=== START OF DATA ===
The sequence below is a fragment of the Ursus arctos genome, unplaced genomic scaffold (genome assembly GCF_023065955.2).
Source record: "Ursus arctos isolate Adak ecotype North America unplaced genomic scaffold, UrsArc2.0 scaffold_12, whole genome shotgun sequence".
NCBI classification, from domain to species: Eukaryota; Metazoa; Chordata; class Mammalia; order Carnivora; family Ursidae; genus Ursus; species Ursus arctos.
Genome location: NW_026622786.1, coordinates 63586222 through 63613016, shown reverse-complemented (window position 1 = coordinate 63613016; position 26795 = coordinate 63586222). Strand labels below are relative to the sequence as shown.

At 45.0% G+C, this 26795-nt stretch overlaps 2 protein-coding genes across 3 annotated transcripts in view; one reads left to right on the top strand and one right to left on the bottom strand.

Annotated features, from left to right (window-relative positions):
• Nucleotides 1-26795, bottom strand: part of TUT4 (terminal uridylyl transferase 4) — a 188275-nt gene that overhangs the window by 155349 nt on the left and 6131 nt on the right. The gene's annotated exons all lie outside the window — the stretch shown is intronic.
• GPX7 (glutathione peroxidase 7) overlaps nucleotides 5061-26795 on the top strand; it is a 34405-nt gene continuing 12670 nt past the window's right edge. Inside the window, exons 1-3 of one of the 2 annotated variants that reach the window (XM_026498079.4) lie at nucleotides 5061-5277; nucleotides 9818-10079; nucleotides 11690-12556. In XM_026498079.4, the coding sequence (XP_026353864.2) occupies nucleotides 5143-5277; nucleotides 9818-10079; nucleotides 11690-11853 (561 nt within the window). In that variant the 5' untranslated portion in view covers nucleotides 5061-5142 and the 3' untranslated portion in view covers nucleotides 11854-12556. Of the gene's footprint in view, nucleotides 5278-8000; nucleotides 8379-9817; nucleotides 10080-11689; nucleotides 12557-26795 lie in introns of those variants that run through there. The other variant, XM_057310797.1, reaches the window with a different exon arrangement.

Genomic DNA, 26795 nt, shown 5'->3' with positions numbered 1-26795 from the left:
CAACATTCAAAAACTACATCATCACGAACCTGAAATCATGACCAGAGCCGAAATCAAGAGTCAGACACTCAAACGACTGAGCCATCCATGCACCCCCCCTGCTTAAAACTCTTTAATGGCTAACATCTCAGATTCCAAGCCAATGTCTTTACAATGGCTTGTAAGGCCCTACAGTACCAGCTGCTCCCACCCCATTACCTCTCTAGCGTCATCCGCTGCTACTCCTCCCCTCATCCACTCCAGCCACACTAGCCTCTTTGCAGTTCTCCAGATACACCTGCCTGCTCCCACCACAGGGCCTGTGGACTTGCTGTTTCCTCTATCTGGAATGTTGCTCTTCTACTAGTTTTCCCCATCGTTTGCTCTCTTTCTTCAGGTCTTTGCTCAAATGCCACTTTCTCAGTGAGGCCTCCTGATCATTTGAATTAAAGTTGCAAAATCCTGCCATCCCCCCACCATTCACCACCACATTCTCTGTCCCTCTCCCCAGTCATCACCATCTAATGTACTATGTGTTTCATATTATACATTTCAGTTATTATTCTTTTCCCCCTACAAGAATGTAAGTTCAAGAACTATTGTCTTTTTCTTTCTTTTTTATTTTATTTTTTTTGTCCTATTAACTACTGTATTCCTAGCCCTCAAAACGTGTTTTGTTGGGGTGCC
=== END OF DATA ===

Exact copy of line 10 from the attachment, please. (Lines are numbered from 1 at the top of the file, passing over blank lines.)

CAACATTCAAAAACTACATCATCACGAACCTGAAATCATGACCAGAGCCGAAATCAAGAGTCAGACACTCAAACGACTGAGCCATCCATGCACCCCCCCTGCTTAAAACTCTTTAATGGCTAACATCTCAGATTCCAAGCCAATGTCTTTACAATGGCTTGTAAGGCCCTACAGTACCAGCTGCTCCCACCCCATTACCTCTCTAGCGTCATCCGCTGCTACTCCTCCCCTCATCCACTCCAGCCACACTAGCCTCTTTGCAGTTCTCCAGATACACCTGCCTGCTCCCACCACAGGGCCTGTGGACTTGCTGTTTCCTCTATCTGGAATGTTGCTCTTCTACTAGTTTTCCCCATCGTTTGCTCTCTTTCTTCAGGTCTTTGCTCAAATGCCACTTTCTCAGTGAGGCCTCCTGATCATTTGAATTAAAGTTGCAAAATCCTGCCATCCCCCCACCATTCACCACCACATTCTCTGTCCCTCTCCCCAGTCATCACCATCTAATGTACTATGTGTTTCATATTATACATTTCAGTTATTATTCTTTTCCCCCTACAAGAATGTAAGTTCAAGAACTATTGTCTTTTTCTTTCTTTTTTATTTTATTTTTTTTGTCCTATTAACTACTGTATTCCTAGCCCTCAAAACGTGTTTTGTTGGGGTGCC